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Darwin Correspondence Project

To J. D. Dana   25 November [1852]

Down Farnborough Kent

Nov. 25th

My dear Sir

Many thanks for your letter with the kind expressions towards me, & for what information you could give on the Gorgoniæ: I hardly expected any, but thought the specimens worth sending for the mere chance.1 Thank you, also, for kindly wishing to oblige me & the British Museum about the cave animals,2 should opportunity offer.—

The Sooloo cirripede is the Acasta sporillus;3 it differs from other members of the genus, (& indeed of the family) in the carino or postero-lateral compartment tending to become rudimentary, not extending down to the basal cup; & secondly in the very peculiar reticulated condition of the inside of the walls of the shell. Acasta is a genus or sub-genus for convenience sake only, as it is hardly separable from Balanus.4 The animal’s body rarely offers amongst the Balanidæ generic characters: I do not think any person could possibly distinguish the mouth & cirri of Balanus & the several succeeding genera: these parts sometimes offer specific characters, but then the parts must be examined in great detail. I am much surprised that you found A. sporillus alive, for I cannot but think the shell must be normally embedded in some substance like all its close congeners.5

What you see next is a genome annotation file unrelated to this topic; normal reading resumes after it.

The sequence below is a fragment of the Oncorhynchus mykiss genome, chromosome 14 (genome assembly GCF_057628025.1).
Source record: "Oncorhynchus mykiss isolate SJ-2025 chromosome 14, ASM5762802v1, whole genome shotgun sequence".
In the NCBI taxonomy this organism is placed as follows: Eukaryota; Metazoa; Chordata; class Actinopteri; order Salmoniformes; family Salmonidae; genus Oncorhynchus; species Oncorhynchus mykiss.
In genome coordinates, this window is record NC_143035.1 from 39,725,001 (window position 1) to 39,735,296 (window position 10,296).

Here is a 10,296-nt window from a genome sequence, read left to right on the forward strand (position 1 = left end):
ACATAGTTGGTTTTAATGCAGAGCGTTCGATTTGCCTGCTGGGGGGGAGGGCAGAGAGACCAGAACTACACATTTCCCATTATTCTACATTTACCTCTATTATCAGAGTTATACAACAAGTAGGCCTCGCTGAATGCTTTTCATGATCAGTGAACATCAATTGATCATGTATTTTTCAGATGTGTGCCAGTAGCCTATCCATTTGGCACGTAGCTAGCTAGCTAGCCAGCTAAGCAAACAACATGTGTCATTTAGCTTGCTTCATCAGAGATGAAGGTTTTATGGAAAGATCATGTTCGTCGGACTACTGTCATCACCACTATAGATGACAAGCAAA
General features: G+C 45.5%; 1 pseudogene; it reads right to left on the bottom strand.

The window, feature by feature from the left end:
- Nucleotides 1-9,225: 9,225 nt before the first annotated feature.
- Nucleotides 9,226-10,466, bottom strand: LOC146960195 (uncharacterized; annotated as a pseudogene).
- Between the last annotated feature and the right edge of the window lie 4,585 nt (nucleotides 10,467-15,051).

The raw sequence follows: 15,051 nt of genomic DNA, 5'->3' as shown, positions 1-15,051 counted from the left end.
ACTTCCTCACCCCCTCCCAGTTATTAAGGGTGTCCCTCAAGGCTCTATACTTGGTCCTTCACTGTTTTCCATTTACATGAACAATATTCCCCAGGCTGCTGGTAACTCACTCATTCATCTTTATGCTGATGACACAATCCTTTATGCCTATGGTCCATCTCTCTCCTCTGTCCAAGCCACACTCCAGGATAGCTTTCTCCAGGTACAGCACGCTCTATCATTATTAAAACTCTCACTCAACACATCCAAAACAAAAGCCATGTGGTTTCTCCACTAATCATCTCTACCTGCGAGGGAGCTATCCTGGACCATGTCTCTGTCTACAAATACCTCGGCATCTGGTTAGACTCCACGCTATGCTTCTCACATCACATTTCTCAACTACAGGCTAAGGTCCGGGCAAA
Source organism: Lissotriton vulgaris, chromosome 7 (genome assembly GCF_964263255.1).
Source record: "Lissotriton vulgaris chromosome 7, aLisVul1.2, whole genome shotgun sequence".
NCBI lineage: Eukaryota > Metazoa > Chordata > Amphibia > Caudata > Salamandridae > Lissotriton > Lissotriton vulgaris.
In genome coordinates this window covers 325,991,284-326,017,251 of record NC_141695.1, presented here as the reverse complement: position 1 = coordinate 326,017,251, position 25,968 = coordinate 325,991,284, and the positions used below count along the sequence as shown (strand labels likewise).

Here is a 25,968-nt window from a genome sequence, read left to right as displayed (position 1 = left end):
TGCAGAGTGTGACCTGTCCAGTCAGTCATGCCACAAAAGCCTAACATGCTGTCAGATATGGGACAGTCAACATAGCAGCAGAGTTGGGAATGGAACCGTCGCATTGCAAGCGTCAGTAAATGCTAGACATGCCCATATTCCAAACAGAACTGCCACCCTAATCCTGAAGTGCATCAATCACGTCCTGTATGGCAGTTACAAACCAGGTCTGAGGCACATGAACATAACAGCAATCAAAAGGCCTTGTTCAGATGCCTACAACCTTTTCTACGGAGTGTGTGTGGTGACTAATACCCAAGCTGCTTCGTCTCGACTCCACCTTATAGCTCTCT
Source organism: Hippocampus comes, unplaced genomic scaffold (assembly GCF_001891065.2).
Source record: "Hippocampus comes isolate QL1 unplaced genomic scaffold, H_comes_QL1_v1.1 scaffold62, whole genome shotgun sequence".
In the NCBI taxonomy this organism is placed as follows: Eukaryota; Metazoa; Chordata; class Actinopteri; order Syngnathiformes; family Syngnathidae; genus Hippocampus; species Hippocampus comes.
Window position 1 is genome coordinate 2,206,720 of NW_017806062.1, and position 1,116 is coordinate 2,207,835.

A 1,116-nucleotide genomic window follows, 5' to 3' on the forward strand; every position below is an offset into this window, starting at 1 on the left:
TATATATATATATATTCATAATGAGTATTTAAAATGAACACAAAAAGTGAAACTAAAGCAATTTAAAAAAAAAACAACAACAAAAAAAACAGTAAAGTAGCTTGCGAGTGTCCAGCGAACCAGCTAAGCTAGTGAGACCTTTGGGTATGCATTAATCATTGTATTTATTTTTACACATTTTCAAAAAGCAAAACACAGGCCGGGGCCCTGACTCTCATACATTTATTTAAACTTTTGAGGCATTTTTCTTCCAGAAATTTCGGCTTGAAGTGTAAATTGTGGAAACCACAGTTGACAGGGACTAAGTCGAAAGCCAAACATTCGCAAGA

I have seen, & been very much pleased with, the notice of my volume, which you have inserted in the N. American Journal:6 it has, I can assure you, given me great satisfaction. You will I think participate in my pleasure, when I tell you that Prof. Owen quite believes my facts as to Males of Ibla &c.— If ever opportunity offers, I hope you will carefully examine the attachment of the Lerneidæ7 with the fused legs: I may venture to suggest the use of hot caustic potash, as this in the case of cirripedes does not act on the chitinous cement. With respect to the larvæ of cirripedes, it is quite certain that during the first stage they have two anterior pairs of organs within cases, distinct from the 3 pair of legs round or near the probosciformed mouth: whether the organs are really antennæ may, of course, be disputed.8

I congratulate you sincerely on the progress of your Herculean labours on the Crustacea:9 I have a neighbour, who is very anxious to see this work; he is the son (very young) of Sir J. Lubbock, the great astronomer & Banker, who has taken up the smaller Crustacea with great zeal, & will soon publish a paper on a sub-genus, of Portia.10